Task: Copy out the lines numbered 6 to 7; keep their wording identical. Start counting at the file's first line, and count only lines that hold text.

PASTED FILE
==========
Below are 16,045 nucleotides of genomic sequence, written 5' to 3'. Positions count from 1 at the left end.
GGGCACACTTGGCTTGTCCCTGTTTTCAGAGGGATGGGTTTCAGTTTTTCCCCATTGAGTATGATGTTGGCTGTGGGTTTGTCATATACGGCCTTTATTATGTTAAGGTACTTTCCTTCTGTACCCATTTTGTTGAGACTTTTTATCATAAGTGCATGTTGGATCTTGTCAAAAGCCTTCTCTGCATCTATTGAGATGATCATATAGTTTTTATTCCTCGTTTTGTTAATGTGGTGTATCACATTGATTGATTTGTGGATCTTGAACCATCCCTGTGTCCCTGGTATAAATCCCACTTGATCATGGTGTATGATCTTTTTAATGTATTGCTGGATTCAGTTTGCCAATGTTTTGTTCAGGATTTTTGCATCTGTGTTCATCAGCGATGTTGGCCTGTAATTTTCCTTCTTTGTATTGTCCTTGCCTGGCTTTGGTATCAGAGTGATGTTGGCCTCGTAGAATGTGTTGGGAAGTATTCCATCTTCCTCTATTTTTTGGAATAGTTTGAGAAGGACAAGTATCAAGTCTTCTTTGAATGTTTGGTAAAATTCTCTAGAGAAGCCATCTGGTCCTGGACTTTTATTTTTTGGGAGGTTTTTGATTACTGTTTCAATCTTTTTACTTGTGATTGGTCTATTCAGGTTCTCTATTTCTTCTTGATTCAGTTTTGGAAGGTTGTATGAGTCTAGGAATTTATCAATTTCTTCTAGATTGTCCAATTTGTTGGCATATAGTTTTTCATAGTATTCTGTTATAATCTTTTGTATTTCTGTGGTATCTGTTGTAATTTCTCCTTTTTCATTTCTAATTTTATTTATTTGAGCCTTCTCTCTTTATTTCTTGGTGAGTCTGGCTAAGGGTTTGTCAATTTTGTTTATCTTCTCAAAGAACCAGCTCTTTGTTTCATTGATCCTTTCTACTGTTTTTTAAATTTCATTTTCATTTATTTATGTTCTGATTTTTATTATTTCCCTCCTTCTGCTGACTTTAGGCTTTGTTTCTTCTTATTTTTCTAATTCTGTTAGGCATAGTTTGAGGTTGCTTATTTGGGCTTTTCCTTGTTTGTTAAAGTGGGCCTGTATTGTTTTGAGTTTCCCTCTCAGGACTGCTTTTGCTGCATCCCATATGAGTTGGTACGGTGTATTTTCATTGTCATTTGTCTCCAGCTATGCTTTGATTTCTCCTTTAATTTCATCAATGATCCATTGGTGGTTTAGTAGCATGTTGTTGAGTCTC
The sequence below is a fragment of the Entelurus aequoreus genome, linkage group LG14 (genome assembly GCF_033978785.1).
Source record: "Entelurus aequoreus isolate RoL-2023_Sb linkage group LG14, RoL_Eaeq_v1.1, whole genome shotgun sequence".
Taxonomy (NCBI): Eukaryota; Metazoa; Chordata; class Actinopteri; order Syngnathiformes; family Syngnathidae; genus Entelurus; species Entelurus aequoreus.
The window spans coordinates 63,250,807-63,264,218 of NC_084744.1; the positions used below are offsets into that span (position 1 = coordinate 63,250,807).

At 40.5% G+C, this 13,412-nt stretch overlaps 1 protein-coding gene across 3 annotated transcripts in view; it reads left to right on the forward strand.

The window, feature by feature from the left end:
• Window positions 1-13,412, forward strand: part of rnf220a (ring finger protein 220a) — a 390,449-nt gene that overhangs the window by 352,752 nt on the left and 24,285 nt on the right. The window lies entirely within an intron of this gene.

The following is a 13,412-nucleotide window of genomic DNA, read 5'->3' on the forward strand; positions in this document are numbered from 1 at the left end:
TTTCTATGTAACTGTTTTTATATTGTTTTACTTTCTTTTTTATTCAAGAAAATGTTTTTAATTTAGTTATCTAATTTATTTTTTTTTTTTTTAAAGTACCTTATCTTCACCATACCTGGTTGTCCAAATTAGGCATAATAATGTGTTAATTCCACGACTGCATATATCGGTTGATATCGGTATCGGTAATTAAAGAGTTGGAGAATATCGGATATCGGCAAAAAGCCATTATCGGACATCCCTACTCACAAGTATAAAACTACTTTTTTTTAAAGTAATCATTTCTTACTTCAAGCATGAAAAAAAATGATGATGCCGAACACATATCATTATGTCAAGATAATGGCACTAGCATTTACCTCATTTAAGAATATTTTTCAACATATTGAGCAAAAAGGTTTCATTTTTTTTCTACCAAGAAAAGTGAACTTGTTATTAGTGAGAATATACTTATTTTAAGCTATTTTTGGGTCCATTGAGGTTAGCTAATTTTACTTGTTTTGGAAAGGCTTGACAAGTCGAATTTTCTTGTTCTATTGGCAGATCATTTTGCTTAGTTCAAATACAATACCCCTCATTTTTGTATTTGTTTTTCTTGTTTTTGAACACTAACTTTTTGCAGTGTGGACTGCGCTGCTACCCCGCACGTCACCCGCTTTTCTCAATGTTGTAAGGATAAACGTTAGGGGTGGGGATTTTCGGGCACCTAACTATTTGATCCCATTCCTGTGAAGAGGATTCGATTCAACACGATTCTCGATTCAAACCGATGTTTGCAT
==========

The window spans coordinates 63,250,807-63,264,218 of NC_084744.1; the positions used below are offsets into that span (position 1 = coordinate 63,250,807).

At 40.5% G+C, this 13,412-nt stretch overlaps 1 protein-coding gene across 3 annotated transcripts in view; it reads left to right on the forward strand.